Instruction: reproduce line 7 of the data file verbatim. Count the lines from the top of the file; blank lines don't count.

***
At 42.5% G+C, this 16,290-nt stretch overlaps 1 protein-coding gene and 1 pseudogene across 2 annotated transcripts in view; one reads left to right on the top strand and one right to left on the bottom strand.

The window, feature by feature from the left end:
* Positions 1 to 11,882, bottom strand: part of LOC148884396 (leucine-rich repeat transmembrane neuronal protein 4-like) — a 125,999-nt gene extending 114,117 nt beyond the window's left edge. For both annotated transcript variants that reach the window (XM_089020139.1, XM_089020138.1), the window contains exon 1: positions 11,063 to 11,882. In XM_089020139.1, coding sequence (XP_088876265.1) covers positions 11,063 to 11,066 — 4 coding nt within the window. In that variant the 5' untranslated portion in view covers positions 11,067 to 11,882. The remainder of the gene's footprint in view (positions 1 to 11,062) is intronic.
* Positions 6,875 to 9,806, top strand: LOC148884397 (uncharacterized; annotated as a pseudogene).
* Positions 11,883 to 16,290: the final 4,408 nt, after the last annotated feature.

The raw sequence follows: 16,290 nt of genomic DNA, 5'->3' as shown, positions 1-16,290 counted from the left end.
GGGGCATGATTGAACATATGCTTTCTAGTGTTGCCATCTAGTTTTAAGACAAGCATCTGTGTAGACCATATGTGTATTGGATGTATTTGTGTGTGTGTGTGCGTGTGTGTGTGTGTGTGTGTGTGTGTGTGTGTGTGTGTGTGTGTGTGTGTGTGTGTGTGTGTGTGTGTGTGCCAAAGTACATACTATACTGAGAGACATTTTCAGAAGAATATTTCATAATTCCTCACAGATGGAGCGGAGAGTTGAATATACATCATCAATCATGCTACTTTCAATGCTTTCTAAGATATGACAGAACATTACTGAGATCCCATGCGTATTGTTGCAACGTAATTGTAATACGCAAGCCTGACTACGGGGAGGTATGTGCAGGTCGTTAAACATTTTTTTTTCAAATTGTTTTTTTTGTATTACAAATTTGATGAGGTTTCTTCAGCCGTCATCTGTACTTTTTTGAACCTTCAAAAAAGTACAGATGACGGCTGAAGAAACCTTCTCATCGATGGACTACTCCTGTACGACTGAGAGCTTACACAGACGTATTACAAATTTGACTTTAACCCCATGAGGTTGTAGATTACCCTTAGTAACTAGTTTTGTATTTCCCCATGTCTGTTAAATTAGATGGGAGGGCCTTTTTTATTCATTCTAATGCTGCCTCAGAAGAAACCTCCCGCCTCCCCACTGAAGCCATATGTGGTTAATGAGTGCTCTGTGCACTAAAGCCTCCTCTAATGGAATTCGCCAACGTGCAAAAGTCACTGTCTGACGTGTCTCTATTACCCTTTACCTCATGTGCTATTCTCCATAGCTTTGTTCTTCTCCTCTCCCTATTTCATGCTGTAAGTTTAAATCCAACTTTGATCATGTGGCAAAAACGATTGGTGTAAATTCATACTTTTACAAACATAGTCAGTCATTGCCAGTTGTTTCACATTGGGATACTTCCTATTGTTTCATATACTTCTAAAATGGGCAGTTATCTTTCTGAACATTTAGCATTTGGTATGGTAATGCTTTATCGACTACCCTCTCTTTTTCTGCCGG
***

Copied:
GGGGCATGATTGAACATATGCTTTCTAGTGTTGCCATCTAGTTTTAAGACAAGCATCTGTGTAGACCATATGTGTATTGGATGTATTTGTGTGTGTGTGTGCGTGTGTGTGTGTGTGTGTGTGTGTGTGTGTGTGTGTGTGTGTGTGTGTGTGTGTGTGTGTGTGTGTGTGTGCCAAAGTACATACTATACTGAGAGACATTTTCAGAAGAATATTTCATAATTCCTCACAGATGGAGCGGAGAGTTGAATATACATCATCAATCATGCTACTTTCAATGCTTTCTAAGATATGACAGAACATTACTGAGATCCCATGCGTATTGTTGCAACGTAATTGTAATACGCAAGCCTGACTACGGGGAGGTATGTGCAGGTCGTTAAACATTTTTTTTTCAAATTGTTTTTTTTGTATTACAAATTTGATGAGGTTTCTTCAGCCGTCATCTGTACTTTTTTGAACCTTCAAAAAAGTACAGATGACGGCTGAAGAAACCTTCTCATCGATGGACTACTCCTGTACGACTGAGAGCTTACACAGACGTATTACAAATTTGACTTTAACCCCATGAGGTTGTAGATTACCCTTAGTAACTAGTTTTGTATTTCCCCATGTCTGTTAAATTAGATGGGAGGGCCTTTTTTATTCATTCTAATGCTGCCTCAGAAGAAACCTCCCGCCTCCCCACTGAAGCCATATGTGGTTAATGAGTGCTCTGTGCACTAAAGCCTCCTCTAATGGAATTCGCCAACGTGCAAAAGTCACTGTCTGACGTGTCTCTATTACCCTTTACCTCATGTGCTATTCTCCATAGCTTTGTTCTTCTCCTCTCCCTATTTCATGCTGTAAGTTTAAATCCAACTTTGATCATGTGGCAAAAACGATTGGTGTAAATTCATACTTTTACAAACATAGTCAGTCATTGCCAGTTGTTTCACATTGGGATACTTCCTATTGTTTCATATACTTCTAAAATGGGCAGTTATCTTTCTGAACATTTAGCATTTGGTATGGTAATGCTTTATCGACTACCCTCTCTTTTTCTGCCGG